We've created proprietary operating systems, scanning software, search engines, and productivity software. We did this to meet the cost-benefit of maintenance, upgrades, and migration from obsolete digital files to a compatible format as the technological landscape changed. The fact that we had to keep a proprietary operating system allowed us to keep the cost of product licensing, product support, incompatibility with other software, prohibited use due to changing security policies, and product abandonment on us.
NIH, known as the National Institutes of Health, is an agency of the Department of Health and Human Services from within the United States of America. As the nation's leading medical research agency, it is dedicated to improving health and saving lives through the discovery of significant scientific discoveries.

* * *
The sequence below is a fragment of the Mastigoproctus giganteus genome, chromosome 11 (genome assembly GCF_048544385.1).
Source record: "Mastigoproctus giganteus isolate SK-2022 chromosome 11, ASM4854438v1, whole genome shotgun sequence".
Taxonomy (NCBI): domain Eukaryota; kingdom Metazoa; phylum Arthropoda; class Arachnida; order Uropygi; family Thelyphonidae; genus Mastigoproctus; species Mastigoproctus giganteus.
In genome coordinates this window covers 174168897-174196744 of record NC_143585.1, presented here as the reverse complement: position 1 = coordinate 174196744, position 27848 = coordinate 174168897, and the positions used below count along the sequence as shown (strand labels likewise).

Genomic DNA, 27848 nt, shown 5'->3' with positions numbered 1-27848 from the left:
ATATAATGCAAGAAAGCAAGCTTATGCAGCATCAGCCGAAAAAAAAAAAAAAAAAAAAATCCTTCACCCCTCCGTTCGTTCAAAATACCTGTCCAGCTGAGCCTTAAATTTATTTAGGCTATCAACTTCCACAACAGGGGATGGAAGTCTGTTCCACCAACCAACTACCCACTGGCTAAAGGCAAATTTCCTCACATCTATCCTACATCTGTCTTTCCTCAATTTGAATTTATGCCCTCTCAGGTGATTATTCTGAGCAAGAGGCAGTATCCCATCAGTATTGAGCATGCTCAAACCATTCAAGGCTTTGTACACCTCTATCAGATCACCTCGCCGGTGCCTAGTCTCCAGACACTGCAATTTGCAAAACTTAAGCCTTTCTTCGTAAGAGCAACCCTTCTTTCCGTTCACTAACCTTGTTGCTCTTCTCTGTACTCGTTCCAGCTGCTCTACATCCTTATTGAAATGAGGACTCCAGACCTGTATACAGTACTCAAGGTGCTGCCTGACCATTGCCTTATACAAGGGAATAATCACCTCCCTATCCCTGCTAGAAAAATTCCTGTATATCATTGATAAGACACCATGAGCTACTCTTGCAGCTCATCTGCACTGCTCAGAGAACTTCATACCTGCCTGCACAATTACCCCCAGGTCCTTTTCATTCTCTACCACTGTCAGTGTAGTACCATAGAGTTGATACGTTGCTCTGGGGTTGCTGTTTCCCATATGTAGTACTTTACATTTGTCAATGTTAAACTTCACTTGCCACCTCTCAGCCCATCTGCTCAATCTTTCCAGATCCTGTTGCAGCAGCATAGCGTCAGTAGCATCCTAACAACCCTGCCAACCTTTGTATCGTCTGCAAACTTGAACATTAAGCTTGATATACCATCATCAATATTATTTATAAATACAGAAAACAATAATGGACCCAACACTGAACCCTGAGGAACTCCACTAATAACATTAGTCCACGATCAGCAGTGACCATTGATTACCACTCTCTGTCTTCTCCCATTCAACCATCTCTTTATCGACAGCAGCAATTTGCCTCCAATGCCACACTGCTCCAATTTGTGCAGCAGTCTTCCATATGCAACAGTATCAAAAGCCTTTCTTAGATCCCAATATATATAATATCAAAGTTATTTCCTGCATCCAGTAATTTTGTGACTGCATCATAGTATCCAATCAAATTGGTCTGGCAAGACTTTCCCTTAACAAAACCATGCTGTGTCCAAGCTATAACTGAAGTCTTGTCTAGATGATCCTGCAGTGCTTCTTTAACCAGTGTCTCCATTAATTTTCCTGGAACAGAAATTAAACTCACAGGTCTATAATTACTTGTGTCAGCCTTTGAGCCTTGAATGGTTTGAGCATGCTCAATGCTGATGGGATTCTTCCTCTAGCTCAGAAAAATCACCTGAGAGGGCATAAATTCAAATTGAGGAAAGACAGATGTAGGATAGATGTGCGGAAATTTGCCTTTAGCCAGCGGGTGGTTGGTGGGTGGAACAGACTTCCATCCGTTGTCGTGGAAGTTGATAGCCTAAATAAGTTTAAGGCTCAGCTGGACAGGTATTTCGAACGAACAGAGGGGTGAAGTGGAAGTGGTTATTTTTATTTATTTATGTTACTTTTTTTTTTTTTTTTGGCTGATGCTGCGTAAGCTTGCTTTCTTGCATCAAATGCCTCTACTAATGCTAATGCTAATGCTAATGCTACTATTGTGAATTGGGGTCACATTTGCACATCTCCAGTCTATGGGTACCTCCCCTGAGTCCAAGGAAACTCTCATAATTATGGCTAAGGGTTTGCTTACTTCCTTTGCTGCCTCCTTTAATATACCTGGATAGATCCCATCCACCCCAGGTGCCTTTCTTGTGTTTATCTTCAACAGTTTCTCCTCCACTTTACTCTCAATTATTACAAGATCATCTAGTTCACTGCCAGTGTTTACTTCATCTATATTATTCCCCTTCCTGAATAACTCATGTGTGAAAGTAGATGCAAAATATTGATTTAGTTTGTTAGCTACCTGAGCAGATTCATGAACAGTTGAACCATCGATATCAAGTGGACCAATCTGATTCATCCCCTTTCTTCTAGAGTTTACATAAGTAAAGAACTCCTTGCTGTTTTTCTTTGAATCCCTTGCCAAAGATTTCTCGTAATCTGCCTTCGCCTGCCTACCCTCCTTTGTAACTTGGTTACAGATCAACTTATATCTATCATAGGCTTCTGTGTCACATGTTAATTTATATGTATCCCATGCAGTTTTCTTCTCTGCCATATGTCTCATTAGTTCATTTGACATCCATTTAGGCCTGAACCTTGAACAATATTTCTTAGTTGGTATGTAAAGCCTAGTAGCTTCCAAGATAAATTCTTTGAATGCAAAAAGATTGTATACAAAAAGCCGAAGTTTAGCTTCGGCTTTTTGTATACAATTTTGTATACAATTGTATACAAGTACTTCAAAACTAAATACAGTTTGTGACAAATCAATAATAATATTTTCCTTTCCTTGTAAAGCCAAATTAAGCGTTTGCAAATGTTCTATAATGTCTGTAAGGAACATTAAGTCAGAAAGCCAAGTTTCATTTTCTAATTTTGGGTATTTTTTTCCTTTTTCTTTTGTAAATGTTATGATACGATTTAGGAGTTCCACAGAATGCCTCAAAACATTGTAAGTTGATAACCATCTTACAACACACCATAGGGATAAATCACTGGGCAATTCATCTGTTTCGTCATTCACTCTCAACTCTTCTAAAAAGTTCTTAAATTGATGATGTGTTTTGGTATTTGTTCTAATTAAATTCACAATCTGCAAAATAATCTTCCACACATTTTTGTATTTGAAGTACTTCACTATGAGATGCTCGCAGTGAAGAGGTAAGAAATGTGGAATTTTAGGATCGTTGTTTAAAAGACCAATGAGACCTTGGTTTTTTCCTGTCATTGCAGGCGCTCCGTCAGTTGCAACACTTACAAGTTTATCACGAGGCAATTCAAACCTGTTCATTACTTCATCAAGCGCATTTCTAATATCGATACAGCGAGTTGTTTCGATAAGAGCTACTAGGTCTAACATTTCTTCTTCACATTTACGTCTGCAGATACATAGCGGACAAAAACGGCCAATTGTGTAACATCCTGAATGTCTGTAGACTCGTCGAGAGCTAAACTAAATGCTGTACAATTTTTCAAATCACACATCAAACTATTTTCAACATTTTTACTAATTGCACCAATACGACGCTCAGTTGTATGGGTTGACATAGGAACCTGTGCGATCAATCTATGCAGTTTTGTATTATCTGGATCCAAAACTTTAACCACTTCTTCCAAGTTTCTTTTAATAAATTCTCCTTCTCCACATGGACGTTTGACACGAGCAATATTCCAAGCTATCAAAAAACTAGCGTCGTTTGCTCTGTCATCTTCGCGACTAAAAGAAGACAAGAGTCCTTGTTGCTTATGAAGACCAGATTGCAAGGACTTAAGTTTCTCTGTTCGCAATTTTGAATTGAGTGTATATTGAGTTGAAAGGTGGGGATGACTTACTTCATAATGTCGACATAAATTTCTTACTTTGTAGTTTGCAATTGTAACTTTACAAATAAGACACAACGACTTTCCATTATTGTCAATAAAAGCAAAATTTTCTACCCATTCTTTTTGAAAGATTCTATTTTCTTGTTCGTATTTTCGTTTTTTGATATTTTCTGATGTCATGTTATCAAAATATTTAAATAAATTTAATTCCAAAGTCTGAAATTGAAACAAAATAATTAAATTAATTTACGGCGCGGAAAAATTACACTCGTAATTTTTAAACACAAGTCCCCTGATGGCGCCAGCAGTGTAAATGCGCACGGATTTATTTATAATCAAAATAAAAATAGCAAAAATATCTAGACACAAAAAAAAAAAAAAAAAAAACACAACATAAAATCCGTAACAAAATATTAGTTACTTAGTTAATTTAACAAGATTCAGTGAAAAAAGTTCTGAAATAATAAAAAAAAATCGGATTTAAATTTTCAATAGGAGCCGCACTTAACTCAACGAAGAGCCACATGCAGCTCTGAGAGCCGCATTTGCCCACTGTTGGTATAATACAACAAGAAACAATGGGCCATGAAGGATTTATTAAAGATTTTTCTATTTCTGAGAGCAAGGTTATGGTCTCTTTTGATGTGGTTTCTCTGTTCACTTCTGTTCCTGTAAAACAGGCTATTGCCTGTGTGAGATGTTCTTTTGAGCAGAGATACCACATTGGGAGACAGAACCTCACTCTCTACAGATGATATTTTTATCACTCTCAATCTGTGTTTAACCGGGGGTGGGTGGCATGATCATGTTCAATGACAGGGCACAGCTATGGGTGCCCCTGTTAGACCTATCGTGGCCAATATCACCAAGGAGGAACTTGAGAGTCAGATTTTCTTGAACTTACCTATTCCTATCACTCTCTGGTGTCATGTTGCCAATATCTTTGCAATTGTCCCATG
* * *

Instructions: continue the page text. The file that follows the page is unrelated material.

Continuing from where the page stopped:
Scientists at NIH study living systems to find out how they work. In order to reduce the burden of disease and disability, NIH applies that knowledge to extend healthy lives. The NIH develops and supports medical libraries, trains medical librarians and other health information professionals, and collects, disseminates, and exchanges medical and health information.
To attain the idōs mission, it understand that the NIH conducts and supports research that helps to improve the health of the nation by:
Reducing incidence of medication/prescribing errors and adverse events.